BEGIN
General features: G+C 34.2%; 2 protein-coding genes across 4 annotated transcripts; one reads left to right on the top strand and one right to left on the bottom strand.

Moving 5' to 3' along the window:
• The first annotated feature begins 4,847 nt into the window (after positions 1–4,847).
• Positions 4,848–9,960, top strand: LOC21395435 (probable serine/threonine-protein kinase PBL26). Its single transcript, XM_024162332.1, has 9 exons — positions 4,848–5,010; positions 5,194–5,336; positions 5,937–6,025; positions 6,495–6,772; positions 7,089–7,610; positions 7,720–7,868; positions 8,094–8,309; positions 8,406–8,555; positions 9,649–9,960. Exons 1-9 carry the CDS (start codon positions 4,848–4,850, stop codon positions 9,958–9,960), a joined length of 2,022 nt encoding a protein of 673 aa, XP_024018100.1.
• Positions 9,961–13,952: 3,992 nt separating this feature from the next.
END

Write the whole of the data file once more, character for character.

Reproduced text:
General features: G+C 34.2%; 2 protein-coding genes across 4 annotated transcripts; one reads left to right on the top strand and one right to left on the bottom strand.

Moving 5' to 3' along the window:
• The first annotated feature begins 4,847 nt into the window (after positions 1–4,847).
• Positions 4,848–9,960, top strand: LOC21395435 (probable serine/threonine-protein kinase PBL26). Its single transcript, XM_024162332.1, has 9 exons — positions 4,848–5,010; positions 5,194–5,336; positions 5,937–6,025; positions 6,495–6,772; positions 7,089–7,610; positions 7,720–7,868; positions 8,094–8,309; positions 8,406–8,555; positions 9,649–9,960. Exons 1-9 carry the CDS (start codon positions 4,848–4,850, stop codon positions 9,958–9,960), a joined length of 2,022 nt encoding a protein of 673 aa, XP_024018100.1.
• Positions 9,961–13,952: 3,992 nt separating this feature from the next.